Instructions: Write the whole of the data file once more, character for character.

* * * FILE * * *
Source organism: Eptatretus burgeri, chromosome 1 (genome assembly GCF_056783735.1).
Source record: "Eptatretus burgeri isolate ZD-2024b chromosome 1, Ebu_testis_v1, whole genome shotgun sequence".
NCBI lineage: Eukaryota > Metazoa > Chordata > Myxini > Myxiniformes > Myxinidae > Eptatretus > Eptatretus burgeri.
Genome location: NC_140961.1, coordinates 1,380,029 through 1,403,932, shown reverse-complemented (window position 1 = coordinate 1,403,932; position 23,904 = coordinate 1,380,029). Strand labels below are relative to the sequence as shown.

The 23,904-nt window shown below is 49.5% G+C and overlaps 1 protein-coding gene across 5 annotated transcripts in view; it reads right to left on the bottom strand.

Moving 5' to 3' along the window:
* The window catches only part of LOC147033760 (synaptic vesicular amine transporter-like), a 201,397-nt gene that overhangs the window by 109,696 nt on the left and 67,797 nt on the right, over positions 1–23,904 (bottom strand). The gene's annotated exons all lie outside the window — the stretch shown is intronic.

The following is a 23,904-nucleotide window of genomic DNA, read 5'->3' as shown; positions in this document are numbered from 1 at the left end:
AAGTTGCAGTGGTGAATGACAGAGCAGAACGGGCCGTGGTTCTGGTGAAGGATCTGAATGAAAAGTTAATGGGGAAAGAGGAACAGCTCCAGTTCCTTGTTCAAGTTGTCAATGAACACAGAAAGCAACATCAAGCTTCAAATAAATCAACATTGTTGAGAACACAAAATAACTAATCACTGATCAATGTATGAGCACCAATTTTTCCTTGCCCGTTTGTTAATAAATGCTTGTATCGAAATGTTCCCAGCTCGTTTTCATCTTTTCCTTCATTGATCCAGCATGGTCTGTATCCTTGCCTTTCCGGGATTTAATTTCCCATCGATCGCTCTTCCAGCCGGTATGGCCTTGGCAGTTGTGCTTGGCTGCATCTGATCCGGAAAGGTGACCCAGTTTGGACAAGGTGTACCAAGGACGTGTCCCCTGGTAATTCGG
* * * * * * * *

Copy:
Source organism: Eptatretus burgeri, chromosome 1 (genome assembly GCF_056783735.1).
Source record: "Eptatretus burgeri isolate ZD-2024b chromosome 1, Ebu_testis_v1, whole genome shotgun sequence".
NCBI lineage: Eukaryota > Metazoa > Chordata > Myxini > Myxiniformes > Myxinidae > Eptatretus > Eptatretus burgeri.
Genome location: NC_140961.1, coordinates 1,380,029 through 1,403,932, shown reverse-complemented (window position 1 = coordinate 1,403,932; position 23,904 = coordinate 1,380,029). Strand labels below are relative to the sequence as shown.

The 23,904-nt window shown below is 49.5% G+C and overlaps 1 protein-coding gene across 5 annotated transcripts in view; it reads right to left on the bottom strand.

Moving 5' to 3' along the window:
* The window catches only part of LOC147033760 (synaptic vesicular amine transporter-like), a 201,397-nt gene that overhangs the window by 109,696 nt on the left and 67,797 nt on the right, over positions 1–23,904 (bottom strand). The gene's annotated exons all lie outside the window — the stretch shown is intronic.

The following is a 23,904-nucleotide window of genomic DNA, read 5'->3' as shown; positions in this document are numbered from 1 at the left end:
AAGTTGCAGTGGTGAATGACAGAGCAGAACGGGCCGTGGTTCTGGTGAAGGATCTGAATGAAAAGTTAATGGGGAAAGAGGAACAGCTCCAGTTCCTTGTTCAAGTTGTCAATGAACACAGAAAGCAACATCAAGCTTCAAATAAATCAACATTGTTGAGAACACAAAATAACTAATCACTGATCAATGTATGAGCACCAATTTTTCCTTGCCCGTTTGTTAATAAATGCTTGTATCGAAATGTTCCCAGCTCGTTTTCATCTTTTCCTTCATTGATCCAGCATGGTCTGTATCCTTGCCTTTCCGGGATTTAATTTCCCATCGATCGCTCTTCCAGCCGGTATGGCCTTGGCAGTTGTGCTTGGCTGCATCTGATCCGGAAAGGTGACCCAGTTTGGACAAGGTGTACCAAGGACGTGTCCCCTGGTAATTCGG